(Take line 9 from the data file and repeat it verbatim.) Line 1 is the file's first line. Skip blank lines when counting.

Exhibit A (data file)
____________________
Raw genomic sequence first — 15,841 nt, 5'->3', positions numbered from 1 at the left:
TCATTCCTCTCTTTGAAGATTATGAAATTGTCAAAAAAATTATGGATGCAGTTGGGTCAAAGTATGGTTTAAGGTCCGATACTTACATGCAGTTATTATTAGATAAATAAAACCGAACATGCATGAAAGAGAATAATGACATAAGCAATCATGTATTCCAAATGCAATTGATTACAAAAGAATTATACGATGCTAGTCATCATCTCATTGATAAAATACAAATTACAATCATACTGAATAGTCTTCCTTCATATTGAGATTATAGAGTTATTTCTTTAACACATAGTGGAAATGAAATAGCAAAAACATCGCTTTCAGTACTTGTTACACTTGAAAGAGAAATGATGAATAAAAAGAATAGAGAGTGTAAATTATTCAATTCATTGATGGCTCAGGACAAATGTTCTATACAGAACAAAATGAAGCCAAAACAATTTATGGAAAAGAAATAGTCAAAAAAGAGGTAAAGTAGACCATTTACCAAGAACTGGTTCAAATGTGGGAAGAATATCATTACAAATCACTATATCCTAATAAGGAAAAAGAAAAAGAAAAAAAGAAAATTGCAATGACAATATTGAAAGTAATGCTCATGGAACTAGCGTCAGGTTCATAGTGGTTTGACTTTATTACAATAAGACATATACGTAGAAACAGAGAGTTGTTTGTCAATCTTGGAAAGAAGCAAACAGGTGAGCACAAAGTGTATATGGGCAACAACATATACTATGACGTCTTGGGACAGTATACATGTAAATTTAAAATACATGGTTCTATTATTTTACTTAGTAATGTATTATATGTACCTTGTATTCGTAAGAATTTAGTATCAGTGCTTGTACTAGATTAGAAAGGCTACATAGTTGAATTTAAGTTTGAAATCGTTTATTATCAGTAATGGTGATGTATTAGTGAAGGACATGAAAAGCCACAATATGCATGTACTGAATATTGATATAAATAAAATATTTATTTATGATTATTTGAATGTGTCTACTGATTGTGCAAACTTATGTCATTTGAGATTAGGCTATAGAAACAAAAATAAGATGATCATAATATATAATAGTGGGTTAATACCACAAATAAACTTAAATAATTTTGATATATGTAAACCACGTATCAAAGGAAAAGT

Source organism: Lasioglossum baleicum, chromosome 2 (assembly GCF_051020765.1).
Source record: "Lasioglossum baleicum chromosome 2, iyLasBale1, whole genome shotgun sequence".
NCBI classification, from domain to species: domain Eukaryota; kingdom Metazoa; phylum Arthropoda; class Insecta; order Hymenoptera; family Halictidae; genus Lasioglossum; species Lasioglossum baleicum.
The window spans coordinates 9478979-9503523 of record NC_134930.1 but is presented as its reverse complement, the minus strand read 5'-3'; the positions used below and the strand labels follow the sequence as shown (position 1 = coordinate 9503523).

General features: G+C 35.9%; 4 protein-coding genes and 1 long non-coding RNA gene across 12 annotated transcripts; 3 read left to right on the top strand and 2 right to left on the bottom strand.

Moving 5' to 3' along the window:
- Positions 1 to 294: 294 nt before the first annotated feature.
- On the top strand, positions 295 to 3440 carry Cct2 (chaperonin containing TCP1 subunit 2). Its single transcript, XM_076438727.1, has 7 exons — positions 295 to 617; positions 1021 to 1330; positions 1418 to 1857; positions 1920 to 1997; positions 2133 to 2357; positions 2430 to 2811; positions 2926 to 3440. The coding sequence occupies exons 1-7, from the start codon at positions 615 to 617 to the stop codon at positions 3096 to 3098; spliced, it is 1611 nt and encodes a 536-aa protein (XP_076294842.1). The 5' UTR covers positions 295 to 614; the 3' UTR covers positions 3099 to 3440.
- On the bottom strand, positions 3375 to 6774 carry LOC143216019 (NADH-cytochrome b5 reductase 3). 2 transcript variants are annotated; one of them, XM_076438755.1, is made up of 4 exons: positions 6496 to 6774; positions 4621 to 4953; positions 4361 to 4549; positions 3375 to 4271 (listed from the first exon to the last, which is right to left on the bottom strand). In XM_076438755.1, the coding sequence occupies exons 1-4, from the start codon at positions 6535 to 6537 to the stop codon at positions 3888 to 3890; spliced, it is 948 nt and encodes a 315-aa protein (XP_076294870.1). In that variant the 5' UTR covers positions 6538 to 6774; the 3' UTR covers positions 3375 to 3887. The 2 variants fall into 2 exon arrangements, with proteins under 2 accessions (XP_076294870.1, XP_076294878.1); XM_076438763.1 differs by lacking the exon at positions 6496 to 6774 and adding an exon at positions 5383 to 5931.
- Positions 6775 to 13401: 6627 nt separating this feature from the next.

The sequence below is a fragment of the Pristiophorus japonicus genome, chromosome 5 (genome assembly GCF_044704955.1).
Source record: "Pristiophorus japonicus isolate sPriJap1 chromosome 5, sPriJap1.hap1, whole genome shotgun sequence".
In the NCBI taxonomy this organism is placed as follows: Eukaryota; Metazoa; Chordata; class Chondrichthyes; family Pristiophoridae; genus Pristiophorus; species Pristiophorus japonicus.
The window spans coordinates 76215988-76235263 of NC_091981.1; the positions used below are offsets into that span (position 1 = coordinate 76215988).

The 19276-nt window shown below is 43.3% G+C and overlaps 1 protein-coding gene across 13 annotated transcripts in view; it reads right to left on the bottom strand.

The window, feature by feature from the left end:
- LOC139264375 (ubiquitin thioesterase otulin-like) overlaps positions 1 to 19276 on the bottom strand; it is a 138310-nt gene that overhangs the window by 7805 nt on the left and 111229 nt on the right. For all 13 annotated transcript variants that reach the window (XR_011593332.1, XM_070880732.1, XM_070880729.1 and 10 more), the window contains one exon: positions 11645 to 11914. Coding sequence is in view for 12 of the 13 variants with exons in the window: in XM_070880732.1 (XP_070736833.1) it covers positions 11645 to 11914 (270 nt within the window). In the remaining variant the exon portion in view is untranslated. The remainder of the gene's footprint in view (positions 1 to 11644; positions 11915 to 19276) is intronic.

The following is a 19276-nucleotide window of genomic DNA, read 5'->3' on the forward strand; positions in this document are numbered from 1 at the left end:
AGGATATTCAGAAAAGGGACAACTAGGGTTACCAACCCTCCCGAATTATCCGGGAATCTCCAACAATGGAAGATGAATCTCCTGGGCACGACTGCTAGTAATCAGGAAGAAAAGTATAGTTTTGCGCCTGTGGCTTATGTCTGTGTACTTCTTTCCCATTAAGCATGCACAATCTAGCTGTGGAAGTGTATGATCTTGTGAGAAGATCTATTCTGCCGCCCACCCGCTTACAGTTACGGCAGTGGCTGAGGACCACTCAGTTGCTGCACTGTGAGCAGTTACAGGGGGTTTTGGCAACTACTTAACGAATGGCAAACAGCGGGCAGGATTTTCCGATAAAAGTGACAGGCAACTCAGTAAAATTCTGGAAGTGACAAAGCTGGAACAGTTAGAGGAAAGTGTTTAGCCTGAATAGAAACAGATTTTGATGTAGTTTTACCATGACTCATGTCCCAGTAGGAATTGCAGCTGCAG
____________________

- Positions 1 to 294: 294 nt before the first annotated feature.